Family businesses are the backbone of Italy’s economy but governance seems to be their biggest challenge, with many family firms struggling when it comes to integrating non-family executives and expanding the business, according to a leading academic.
Guido Corbetta, professor of family business at Bocconi University, told CampdenFB that companies with concentrated ownership and leadership structures, typically with few family members involved, tend to work best.
“Things start going bad when the company becomes bigger, the ownership more dispersed – more than eight family members – and when non-family members join as managing directors or sit in the board,” he added.
His comments follow a study on Italy’s family businesses by Bocconi University, in collaboration with Italian family business association Aidaf, banking group UniCredit and Milan’s Chamber of Commerce.
The research analysed Italy’s 3,893 family businesses with revenues of at least €50 million, equivalent to 57.1% of the country’s medium and large-sized private businesses.
It found that governance seems to be the biggest challenge for the future, as Italian business owners find it difficult to effectively manage large and structured companies.
“Since every company – and family businesses in particular – needs to grow, complete acquisitions, expand [into] international markets and find new talent, the challenge seems to be that of learning how to better manage more complex governance and leadership models,” the study said.
According to the research, 80.1% of Italian family businesses are headed by a family member and often obtain good economic results. However, non-family members prove to be better managers in the case of large, complex companies.
The study also found that Italian family businesses were hit harder than other companies by the economic downturn but managed to recover faster and largely contributed to the creation of new jobs in the country in recent years.
Between 2007 and 2009, in the middle of the financial crisis, they increased their workforce by 12.1%, compared to a decrease of 14.3% in companies controlled by private equity firms, a 10% reduction in state-owned companies and a 4.3% decline in multinational firms.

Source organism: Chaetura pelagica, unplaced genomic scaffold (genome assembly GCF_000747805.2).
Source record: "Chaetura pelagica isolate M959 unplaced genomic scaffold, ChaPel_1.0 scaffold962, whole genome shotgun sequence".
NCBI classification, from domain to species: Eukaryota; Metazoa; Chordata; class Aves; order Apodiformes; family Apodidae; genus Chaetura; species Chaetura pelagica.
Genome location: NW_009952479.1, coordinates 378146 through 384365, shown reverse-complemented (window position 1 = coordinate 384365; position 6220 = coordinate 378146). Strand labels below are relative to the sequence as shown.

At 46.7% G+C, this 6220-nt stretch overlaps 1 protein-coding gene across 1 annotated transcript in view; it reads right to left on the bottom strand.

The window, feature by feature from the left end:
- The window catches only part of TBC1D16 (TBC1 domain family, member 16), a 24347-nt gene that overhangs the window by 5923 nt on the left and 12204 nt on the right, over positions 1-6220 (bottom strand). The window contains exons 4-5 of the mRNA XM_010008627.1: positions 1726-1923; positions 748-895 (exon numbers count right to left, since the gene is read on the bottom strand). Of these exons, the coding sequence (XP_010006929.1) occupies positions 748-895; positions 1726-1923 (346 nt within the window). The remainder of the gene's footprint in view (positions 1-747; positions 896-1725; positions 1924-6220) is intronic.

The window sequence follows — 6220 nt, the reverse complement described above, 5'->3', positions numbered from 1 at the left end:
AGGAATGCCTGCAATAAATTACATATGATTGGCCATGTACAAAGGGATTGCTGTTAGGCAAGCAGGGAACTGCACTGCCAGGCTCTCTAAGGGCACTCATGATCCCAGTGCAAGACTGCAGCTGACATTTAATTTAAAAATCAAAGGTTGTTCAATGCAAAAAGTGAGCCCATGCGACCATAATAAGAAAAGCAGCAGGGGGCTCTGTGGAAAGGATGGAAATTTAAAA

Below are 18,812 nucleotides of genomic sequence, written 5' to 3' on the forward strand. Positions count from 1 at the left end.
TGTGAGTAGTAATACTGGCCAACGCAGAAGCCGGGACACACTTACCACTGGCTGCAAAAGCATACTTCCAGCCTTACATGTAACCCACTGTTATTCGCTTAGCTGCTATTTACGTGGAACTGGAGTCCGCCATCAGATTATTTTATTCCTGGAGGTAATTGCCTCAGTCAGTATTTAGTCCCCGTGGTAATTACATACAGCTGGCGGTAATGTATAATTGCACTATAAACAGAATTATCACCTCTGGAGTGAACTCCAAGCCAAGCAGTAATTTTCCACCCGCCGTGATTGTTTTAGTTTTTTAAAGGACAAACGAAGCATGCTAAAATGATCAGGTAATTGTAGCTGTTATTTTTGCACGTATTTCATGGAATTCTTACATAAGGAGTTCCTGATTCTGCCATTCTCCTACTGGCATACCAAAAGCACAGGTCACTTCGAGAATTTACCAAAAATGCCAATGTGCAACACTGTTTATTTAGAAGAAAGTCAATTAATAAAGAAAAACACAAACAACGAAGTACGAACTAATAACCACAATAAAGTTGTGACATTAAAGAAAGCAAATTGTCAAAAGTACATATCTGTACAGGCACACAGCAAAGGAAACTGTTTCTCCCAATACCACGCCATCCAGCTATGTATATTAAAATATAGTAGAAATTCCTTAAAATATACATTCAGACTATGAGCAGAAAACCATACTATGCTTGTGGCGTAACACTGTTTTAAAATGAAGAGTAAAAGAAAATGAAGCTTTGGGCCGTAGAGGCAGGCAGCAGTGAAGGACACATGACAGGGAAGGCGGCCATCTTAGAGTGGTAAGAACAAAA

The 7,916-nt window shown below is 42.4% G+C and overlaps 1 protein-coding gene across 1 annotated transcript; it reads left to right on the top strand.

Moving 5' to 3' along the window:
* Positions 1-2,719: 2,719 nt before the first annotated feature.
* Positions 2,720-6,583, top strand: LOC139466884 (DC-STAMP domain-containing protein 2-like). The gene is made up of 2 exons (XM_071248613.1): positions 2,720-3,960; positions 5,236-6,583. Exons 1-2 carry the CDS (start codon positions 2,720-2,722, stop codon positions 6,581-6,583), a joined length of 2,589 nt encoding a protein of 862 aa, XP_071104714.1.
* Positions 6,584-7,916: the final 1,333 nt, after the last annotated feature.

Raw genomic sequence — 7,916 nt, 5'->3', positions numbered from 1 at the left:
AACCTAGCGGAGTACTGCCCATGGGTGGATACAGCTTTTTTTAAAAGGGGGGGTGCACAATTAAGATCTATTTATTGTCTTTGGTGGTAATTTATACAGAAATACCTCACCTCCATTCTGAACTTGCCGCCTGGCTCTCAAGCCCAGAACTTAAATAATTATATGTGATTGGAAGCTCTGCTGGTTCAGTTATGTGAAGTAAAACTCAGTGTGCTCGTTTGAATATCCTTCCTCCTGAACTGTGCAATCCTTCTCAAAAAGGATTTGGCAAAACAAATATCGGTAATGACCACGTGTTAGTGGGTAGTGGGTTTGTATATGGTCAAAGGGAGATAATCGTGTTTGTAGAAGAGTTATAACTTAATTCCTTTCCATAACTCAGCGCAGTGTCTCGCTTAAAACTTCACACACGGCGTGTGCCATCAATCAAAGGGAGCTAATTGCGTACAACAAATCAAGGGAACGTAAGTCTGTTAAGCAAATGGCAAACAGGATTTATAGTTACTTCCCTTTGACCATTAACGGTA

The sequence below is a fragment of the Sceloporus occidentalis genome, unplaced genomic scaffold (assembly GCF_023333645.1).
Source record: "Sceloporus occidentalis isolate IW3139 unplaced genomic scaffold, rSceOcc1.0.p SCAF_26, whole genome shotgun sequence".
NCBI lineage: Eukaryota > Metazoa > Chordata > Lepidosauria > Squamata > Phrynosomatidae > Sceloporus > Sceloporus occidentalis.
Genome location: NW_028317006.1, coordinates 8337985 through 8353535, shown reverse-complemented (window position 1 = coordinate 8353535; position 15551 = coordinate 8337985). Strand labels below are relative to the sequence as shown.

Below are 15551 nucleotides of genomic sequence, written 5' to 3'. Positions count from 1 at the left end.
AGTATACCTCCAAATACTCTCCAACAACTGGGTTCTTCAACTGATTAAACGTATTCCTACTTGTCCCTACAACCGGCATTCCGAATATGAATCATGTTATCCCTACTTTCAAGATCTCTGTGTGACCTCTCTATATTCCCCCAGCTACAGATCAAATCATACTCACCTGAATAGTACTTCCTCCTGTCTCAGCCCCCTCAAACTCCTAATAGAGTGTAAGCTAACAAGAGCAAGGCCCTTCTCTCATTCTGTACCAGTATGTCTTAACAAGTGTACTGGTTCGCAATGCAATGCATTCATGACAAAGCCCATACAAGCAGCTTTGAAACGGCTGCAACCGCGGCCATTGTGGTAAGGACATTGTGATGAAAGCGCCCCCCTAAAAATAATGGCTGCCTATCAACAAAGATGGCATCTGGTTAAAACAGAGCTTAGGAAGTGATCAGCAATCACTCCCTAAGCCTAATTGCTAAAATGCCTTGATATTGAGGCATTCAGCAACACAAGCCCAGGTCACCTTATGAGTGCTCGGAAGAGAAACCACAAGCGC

Family businesses now employ 52% of employees working for medium and large-sized private companies in the country, the study said.
In addition, during the economic downturn, few family businesses were involved in extraordinary corporate operations, such as sales of the company and liquidations. The report found that family-controlled firms represented only 4.7% of companies that went through such processes.
According to the research, Italian family businesses grew more than non-family businesses in 2010, with an average growth rate of 7%. They posted combined revenues of €437 billion last year, accounting for 41.1% of the turnover of medium and large-sized businesses.
Companies operating in sectors such as transport and retail performed better than those in real estate and finance.
In the future, Corbetta, who co-authored the study, thinks family businesses should receive more support from both the government and banks.
“[By] increasing the number of employees, these companies [make] an important social contribution,” he said.
“Banks should be selective in supporting family businesses, choosing those that perform best and making sure they don’t lack financial resources. In addition, government and chambers of commerce should help these companies expand internationally, in Latin America, Asia and eastern Europe.”
Confindustria, the Italian employers' federation, recently forecasted a 1.6% decline in the country’s GDP for 2012. According to Corbetta, this will affect family businesses – companies that are well managed will expand abroad, but those that are badly managed may have to consider selling the business.
“I expect companies in the food industry and in the soft drink sector, such as Campari, as well as pharmaceutical companies, to keep growing,” he added.